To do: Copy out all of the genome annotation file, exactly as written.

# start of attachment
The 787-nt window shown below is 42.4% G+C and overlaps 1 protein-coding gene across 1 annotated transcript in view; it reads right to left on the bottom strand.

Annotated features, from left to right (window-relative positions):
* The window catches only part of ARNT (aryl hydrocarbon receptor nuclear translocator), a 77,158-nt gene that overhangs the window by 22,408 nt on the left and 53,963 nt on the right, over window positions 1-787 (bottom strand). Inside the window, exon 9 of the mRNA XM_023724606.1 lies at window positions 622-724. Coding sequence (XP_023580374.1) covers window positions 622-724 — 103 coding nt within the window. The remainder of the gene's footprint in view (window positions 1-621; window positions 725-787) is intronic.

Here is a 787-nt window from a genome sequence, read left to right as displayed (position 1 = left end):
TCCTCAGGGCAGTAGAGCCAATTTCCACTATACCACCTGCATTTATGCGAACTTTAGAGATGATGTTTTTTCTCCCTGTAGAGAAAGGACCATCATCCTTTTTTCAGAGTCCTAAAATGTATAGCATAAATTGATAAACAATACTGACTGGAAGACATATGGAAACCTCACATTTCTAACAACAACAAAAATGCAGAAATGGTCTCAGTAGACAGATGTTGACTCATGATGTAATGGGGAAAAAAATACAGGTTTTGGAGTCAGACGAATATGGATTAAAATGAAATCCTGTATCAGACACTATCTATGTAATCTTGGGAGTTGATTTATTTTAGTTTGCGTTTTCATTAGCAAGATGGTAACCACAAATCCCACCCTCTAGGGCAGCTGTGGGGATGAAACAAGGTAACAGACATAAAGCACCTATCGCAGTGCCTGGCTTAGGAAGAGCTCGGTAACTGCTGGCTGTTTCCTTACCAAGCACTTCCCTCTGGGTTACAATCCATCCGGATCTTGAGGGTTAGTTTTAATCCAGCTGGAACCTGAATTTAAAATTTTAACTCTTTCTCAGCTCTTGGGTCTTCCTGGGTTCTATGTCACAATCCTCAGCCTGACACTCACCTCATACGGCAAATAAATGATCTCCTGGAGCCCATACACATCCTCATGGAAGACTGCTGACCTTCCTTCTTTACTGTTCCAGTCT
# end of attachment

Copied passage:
The 787-nt window shown below is 42.4% G+C and overlaps 1 protein-coding gene across 1 annotated transcript in view; it reads right to left on the bottom strand.

Annotated features, from left to right (window-relative positions):
* The window catches only part of ARNT (aryl hydrocarbon receptor nuclear translocator), a 77,158-nt gene that overhangs the window by 22,408 nt on the left and 53,963 nt on the right, over window positions 1-787 (bottom strand). Inside the window, exon 9 of the mRNA XM_023724606.1 lies at window positions 622-724. Coding sequence (XP_023580374.1) covers window positions 622-724 — 103 coding nt within the window. The remainder of the gene's footprint in view (window positions 1-621; window positions 725-787) is intronic.

Here is a 787-nt window from a genome sequence, read left to right as displayed (position 1 = left end):
TCCTCAGGGCAGTAGAGCCAATTTCCACTATACCACCTGCATTTATGCGAACTTTAGAGATGATGTTTTTTCTCCCTGTAGAGAAAGGACCATCATCCTTTTTTCAGAGTCCTAAAATGTATAGCATAAATTGATAAACAATACTGACTGGAAGACATATGGAAACCTCACATTTCTAACAACAACAAAAATGCAGAAATGGTCTCAGTAGACAGATGTTGACTCATGATGTAATGGGGAAAAAAATACAGGTTTTGGAGTCAGACGAATATGGATTAAAATGAAATCCTGTATCAGACACTATCTATGTAATCTTGGGAGTTGATTTATTTTAGTTTGCGTTTTCATTAGCAAGATGGTAACCACAAATCCCACCCTCTAGGGCAGCTGTGGGGATGAAACAAGGTAACAGACATAAAGCACCTATCGCAGTGCCTGGCTTAGGAAGAGCTCGGTAACTGCTGGCTGTTTCCTTACCAAGCACTTCCCTCTGGGTTACAATCCATCCGGATCTTGAGGGTTAGTTTTAATCCAGCTGGAACCTGAATTTAAAATTTTAACTCTTTCTCAGCTCTTGGGTCTTCCTGGGTTCTATGTCACAATCCTCAGCCTGACACTCACCTCATACGGCAAATAAATGATCTCCTGGAGCCCATACACATCCTCATGGAAGACTGCTGACCTTCCTTCTTTACTGTTCCAGTCT